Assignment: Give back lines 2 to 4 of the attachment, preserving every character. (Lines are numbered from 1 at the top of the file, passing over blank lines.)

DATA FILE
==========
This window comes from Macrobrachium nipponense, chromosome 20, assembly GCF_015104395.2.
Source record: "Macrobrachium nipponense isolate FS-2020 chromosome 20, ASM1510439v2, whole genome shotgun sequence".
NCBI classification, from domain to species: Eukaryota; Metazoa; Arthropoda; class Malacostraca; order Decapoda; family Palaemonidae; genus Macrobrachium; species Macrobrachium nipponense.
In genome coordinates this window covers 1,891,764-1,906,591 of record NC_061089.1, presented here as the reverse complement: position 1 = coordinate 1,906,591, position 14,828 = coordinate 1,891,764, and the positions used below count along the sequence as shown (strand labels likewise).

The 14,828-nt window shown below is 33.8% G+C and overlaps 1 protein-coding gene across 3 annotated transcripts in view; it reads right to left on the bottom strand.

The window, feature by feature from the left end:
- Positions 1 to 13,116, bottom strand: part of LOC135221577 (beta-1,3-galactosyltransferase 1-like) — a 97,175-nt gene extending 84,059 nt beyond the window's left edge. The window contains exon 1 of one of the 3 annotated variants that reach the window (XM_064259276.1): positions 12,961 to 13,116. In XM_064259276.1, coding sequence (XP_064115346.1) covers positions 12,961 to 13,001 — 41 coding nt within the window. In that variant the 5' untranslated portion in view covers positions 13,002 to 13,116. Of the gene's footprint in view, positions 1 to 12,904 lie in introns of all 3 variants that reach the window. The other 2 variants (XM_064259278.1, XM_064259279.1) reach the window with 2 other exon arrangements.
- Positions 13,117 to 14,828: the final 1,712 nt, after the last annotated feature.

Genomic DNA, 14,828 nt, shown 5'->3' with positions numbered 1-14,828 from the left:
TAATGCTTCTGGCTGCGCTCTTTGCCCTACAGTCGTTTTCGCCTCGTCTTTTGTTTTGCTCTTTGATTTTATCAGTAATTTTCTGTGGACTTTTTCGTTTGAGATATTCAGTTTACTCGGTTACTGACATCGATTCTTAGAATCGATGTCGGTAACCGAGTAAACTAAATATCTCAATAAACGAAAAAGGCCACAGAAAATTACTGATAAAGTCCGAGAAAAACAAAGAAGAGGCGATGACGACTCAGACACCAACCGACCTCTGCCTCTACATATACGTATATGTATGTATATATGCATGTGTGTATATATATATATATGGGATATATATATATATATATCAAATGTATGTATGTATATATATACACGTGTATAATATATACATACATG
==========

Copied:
Source record: "Macrobrachium nipponense isolate FS-2020 chromosome 20, ASM1510439v2, whole genome shotgun sequence".
NCBI classification, from domain to species: Eukaryota; Metazoa; Arthropoda; class Malacostraca; order Decapoda; family Palaemonidae; genus Macrobrachium; species Macrobrachium nipponense.
In genome coordinates this window covers 1,891,764-1,906,591 of record NC_061089.1, presented here as the reverse complement: position 1 = coordinate 1,906,591, position 14,828 = coordinate 1,891,764, and the positions used below count along the sequence as shown (strand labels likewise).